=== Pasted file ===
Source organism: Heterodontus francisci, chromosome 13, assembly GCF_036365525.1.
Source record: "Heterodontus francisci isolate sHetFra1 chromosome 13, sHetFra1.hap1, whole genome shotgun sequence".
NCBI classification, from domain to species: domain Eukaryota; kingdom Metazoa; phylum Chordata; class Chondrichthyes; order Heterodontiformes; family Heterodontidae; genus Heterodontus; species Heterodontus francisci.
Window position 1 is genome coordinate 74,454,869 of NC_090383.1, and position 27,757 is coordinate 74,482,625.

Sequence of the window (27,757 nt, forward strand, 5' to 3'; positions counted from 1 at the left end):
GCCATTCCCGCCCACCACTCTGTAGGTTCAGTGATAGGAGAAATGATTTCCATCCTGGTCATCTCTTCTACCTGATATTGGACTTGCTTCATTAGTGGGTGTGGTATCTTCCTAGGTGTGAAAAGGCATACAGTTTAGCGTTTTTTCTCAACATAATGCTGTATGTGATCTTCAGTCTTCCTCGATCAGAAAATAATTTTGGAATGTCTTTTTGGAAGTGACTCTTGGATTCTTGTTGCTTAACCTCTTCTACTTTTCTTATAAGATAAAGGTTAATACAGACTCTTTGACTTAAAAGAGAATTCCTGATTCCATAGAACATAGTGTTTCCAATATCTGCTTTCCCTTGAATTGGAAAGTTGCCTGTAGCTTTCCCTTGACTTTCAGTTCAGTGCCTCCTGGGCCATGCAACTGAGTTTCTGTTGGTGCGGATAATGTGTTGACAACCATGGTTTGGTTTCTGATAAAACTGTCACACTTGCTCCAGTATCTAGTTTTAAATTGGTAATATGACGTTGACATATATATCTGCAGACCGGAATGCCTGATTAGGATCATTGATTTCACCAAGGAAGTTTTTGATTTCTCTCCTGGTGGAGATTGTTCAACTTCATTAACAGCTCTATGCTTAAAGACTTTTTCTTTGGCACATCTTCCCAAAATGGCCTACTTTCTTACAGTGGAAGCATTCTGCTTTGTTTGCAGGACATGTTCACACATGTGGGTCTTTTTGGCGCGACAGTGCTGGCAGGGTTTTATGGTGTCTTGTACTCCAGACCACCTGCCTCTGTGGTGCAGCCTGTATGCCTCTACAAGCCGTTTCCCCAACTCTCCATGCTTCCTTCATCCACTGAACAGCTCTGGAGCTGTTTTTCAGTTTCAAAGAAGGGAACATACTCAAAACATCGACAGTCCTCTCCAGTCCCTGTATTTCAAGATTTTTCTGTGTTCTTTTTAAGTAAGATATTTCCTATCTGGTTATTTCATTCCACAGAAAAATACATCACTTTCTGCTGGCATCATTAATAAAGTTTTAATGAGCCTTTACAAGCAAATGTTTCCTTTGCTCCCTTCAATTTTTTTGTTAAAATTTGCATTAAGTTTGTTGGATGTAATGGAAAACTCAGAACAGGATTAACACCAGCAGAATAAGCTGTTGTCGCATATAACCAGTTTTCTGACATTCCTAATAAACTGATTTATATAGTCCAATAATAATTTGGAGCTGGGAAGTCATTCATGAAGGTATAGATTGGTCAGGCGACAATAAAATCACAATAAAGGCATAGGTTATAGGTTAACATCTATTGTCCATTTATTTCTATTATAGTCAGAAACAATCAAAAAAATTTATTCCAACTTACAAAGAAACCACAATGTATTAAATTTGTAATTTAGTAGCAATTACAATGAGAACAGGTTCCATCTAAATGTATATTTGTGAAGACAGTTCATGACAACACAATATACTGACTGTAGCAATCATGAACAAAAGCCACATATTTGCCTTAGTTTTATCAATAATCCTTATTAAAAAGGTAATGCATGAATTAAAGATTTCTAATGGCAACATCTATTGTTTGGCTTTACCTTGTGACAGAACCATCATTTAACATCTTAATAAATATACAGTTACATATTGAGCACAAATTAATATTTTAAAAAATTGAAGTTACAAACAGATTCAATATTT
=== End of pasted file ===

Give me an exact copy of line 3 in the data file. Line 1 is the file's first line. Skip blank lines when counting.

NCBI classification, from domain to species: domain Eukaryota; kingdom Metazoa; phylum Chordata; class Chondrichthyes; order Heterodontiformes; family Heterodontidae; genus Heterodontus; species Heterodontus francisci.